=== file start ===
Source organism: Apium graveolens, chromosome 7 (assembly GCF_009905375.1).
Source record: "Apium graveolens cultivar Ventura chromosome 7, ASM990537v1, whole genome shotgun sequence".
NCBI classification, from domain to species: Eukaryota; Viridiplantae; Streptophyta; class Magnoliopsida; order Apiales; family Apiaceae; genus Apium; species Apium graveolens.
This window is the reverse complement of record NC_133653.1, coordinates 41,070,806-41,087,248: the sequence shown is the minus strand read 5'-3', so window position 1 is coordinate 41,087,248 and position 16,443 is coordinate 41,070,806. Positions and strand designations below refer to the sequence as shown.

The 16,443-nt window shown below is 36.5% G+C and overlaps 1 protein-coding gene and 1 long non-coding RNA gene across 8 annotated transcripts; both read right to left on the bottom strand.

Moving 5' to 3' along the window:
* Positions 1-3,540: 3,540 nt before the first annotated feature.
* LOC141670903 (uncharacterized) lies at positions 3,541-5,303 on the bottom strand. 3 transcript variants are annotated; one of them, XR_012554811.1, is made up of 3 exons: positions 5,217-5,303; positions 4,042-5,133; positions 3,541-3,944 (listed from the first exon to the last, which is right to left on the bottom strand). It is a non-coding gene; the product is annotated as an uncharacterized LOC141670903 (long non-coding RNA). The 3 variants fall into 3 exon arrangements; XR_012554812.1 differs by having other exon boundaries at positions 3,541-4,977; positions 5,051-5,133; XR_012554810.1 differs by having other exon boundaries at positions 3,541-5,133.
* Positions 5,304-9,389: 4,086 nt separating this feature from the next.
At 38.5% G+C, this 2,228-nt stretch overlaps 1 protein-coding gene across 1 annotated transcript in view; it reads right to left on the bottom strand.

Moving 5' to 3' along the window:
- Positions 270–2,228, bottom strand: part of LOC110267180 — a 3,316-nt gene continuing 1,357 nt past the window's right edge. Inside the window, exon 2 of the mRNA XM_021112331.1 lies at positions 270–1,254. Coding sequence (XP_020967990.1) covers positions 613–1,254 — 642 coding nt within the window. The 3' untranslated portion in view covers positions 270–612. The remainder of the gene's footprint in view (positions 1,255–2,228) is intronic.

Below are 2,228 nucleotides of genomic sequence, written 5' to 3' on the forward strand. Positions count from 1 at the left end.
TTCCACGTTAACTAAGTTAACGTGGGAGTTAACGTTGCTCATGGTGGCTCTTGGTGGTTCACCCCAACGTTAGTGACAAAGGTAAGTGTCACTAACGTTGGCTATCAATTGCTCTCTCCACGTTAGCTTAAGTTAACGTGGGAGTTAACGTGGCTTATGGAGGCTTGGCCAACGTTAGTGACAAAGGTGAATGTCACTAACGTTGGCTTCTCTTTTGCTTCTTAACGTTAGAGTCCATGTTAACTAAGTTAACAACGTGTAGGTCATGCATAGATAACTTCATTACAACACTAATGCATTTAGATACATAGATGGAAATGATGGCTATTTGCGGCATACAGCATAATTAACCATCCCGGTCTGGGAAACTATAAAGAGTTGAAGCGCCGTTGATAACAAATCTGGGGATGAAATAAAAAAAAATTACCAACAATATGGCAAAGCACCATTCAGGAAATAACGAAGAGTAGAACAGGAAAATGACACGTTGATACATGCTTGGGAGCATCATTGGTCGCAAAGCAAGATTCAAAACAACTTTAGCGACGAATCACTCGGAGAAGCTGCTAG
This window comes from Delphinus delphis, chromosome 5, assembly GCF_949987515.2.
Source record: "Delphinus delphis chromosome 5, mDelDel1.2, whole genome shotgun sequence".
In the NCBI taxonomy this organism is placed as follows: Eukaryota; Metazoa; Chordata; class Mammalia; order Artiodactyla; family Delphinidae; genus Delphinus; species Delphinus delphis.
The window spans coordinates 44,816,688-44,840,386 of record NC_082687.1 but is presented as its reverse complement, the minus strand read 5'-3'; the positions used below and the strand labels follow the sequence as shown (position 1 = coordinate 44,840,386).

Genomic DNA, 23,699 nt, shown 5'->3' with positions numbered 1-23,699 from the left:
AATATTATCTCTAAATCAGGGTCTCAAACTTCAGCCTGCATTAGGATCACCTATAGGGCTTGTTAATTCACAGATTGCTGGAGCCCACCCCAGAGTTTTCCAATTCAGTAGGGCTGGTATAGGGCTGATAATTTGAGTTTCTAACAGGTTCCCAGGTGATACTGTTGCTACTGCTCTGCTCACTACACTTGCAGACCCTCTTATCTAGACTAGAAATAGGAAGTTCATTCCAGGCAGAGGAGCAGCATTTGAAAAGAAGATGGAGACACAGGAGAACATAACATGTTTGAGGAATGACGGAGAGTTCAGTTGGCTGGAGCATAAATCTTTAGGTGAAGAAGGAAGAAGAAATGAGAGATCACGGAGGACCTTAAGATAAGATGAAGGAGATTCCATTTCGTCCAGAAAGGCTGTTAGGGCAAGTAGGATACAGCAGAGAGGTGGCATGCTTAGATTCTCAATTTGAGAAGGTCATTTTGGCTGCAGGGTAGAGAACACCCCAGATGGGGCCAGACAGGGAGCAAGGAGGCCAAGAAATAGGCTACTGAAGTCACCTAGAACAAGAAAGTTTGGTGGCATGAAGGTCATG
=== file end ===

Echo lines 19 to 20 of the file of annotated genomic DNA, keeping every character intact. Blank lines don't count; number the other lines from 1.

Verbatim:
Genomic DNA, 23,699 nt, shown 5'->3' with positions numbered 1-23,699 from the left:
AATATTATCTCTAAATCAGGGTCTCAAACTTCAGCCTGCATTAGGATCACCTATAGGGCTTGTTAATTCACAGATTGCTGGAGCCCACCCCAGAGTTTTCCAATTCAGTAGGGCTGGTATAGGGCTGATAATTTGAGTTTCTAACAGGTTCCCAGGTGATACTGTTGCTACTGCTCTGCTCACTACACTTGCAGACCCTCTTATCTAGACTAGAAATAGGAAGTTCATTCCAGGCAGAGGAGCAGCATTTGAAAAGAAGATGGAGACACAGGAGAACATAACATGTTTGAGGAATGACGGAGAGTTCAGTTGGCTGGAGCATAAATCTTTAGGTGAAGAAGGAAGAAGAAATGAGAGATCACGGAGGACCTTAAGATAAGATGAAGGAGATTCCATTTCGTCCAGAAAGGCTGTTAGGGCAAGTAGGATACAGCAGAGAGGTGGCATGCTTAGATTCTCAATTTGAGAAGGTCATTTTGGCTGCAGGGTAGAGAACACCCCAGATGGGGCCAGACAGGGAGCAAGGAGGCCAAGAAATAGGCTACTGAAGTCACCTAGAACAAGAAAGTTTGGTGGCATGAAGGTCATG